“I am so thrilled to meet you, Cassi! We love having Pearl here. You are so fortunate to have such a generous mother! Come meet more of the staff. Cantor Joel is downstairs with Rebecca and Dina preparing for classes for the Youth Program. They will be so delighted to meet you!”
Sarah guides us towards the stairwell.
Mother’s ability to communicate, should she be willing, doesn’t escape me. I find myself feeling unhinged.
Descending the steps, Mother is animated, conversing with Sarah about ‘poor Mr. Rabinowitz’ and his early onset dementia. Sarah looks my way to gush over how my mother has been partly responsible for his care, bringing him meals and offering him companionship. Mother looks luminous as she soaks up the accolades. I catch her eye long enough to whisper,
“It’s a good thing his reasoning’s impaired.”
Mother quickly turns away, clearly relieved that Sarah didn’t catch my remark.
Voices waft towards us as we exit the stairwell and enter the vestibule. Sarah leads us into an open space, with a foosball table and shelves stocked with board games and paper goods. Situated on the far right beside a lovely upright piano is Cantor Joel and two modestly dressed women. Tinkering with the piano keys and absorbed in lively conversation, they barely notice our presence until Sarah initiates an introduction.
“Look who’s graced us with her presence on her day off, and she’s brought her lovely daughter Cassi!”
The young woman with long dark hair and olive skin is wearing a beautiful Hamsa necklace peppered with semi-precious gemstones. Her bold print maxi dress and round tortoiseshell eyeglasses are suggestive of a bohemian spirit. When she approaches to cordially extend her hand and introduce herself as Dina, I detect a subtle spicy vanilla scent.
Comparatively, Rebecca is more traditional, attired in a loosely fitting black turtleneck dress and low-heeled burgundy leather boots. Her thick curly dark blonde hair is conservatively tied back efficiently with a barrette. A simple gold chai necklace compliments her refined style. Cantor Joel, clad in distressed loose-fitting jeans, a white button-down oxford short and suede blue Pumas resembles any typical mid-40’s tall, dark, handsome man. The only distinguishing sign of his Hazzan status is the embroidered kippah donning his head.
I am rattled by their exuberant greetings. Cantor Joel reaches for my hands, earnestly expressing how pleased he is to meet me. Likewise, Dina and Rebecca express similar sentiments and impart an appreciation for my contribution to the philanthropies through my work and studies. I am flummoxed. Apparently mother is talking about me to her co-workers as if she has an actual interest in my life.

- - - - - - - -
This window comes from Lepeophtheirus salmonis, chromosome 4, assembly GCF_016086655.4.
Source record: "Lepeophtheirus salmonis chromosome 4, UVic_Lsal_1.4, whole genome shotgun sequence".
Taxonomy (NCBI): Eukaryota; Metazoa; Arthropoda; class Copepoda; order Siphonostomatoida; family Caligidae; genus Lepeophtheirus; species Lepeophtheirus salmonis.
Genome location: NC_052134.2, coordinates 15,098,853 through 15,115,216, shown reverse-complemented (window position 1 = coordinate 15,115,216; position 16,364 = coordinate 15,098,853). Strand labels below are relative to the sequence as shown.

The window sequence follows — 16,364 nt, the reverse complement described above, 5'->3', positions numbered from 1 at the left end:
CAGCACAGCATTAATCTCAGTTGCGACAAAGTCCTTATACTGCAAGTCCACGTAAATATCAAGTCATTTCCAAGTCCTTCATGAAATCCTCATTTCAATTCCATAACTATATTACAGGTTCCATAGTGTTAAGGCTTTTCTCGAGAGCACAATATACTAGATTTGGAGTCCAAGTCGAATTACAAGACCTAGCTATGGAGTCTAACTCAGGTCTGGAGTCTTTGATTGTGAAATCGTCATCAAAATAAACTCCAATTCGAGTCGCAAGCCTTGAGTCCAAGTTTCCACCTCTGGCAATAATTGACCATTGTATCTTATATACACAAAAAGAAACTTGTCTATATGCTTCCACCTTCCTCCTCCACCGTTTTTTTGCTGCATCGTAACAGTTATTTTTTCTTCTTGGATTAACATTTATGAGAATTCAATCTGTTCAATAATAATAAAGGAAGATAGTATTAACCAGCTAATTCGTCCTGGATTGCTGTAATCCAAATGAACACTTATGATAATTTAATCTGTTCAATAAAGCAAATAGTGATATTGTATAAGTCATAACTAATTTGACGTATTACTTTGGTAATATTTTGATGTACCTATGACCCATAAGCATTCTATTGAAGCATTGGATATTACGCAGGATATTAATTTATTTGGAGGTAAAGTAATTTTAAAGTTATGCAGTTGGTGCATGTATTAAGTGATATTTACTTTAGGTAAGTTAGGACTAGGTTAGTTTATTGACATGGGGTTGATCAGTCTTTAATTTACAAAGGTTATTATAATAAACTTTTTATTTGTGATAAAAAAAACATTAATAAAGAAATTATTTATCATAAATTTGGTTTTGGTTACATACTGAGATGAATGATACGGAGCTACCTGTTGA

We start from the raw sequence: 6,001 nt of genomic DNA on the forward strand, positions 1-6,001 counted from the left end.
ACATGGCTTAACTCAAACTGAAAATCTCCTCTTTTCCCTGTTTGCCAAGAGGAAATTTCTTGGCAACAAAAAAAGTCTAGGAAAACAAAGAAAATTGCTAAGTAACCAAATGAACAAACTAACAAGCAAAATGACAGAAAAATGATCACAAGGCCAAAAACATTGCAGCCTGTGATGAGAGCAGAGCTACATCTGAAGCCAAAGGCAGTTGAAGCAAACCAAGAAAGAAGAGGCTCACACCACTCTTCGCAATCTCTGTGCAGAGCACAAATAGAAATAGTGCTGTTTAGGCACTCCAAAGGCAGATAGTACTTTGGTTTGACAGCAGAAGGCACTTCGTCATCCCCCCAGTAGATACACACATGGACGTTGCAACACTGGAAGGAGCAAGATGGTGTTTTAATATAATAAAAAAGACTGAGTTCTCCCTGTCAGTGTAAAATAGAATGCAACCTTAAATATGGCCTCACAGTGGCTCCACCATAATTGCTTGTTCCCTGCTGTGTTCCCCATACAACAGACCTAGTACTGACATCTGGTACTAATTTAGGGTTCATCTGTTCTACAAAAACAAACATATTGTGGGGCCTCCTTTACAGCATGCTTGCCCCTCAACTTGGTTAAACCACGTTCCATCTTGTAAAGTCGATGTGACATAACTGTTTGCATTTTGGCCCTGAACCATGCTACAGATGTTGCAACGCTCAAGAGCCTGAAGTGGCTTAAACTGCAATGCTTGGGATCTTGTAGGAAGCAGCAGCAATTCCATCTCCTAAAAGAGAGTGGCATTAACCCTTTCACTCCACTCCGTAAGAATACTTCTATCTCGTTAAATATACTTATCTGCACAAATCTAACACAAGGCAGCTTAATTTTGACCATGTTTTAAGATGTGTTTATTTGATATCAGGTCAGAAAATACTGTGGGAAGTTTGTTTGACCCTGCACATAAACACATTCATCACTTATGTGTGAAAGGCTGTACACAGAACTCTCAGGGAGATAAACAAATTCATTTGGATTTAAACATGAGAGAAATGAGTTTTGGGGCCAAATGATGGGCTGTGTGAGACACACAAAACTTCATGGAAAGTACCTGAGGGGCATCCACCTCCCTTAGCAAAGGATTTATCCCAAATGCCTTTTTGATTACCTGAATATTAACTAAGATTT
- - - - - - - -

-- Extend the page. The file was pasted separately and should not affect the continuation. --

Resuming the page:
They are animated and expressive, and although I seem engaged, I am detached and numb. I feel like a prop in a staged production.
I glance at my mother, the mastermind of this farce. She appears unassuming and congenial. Engaged in pleasant repartee she sounds guileless, but beneath her façade, I detect a cunning that can no longer be denied. It is disturbingly clear to me that mother selectively reveals and conceals what accommodates her motives. At my expense, she procures attention.
Characterized as an exceptional parent, full of empathy and humanity, further evidenced by her lovely charitable daughter, she gets to feel special and significant.
I am merely a tool, wielded to shape this false narrative. When accolades and veneration are not attainable, she is vacant and disinterested, feigning innocence as she vacillates between ignoring me and engulfing me. My emotional life is obsolete to her. I exist solely as a utility to dignify her pathetic life.
“Your mom tells us you live in Sheepshead Bay. Quite a trek! How do you like it there?”
Rebecca’s query pulls me out of my trance. Dazed and embarrassed, I invent a random excuse for being so preoccupied. “I’m sorry, Rebecca. I must have drifted. I actually have a colossal paper I have to finish tonight and I’m feeling pressured to head home soon.”
Amid the exchange of farewell pleasantries Cantor Joel generously offers to show me where prayer services are performed. A curious impulse compels me to take him up on his kind offer.
Ascending the steps Cantor Joel shares about a Klezmer music concert being led by a Cantorial intern he supervises.
“It’s the following Monday evening,” He shares, “And the acoustics are wonderful!”
As we enter the sanctuary I am immediately imbued with quiescence. Beams of sublime refracted sunlight infiltrate the sacred space and amplify the grandeur of colors comprising the rose stained-glass windows. I center myself, allowing the vibration of the sanctum to sooth me.
Respectfully, Cantor Joel waits in silence, indulging my moment of repose. Mother is standing by the Yahrzeit Tablet, seemingly perusing the names of the memorialized dead.
After a few minutes, Cantor Joel inquires if I’d be interested in viewing the magnificent Wurlizter pipe organ. Sensitive to my fatigue he adds, “I won’t keep you for long as I know you are tired.” His thoughtfulness makes me smile for a moment. He reminds me of Glenn, and the gentle consideration he brings to our therapy sessions.
“Thank you, that would be great.”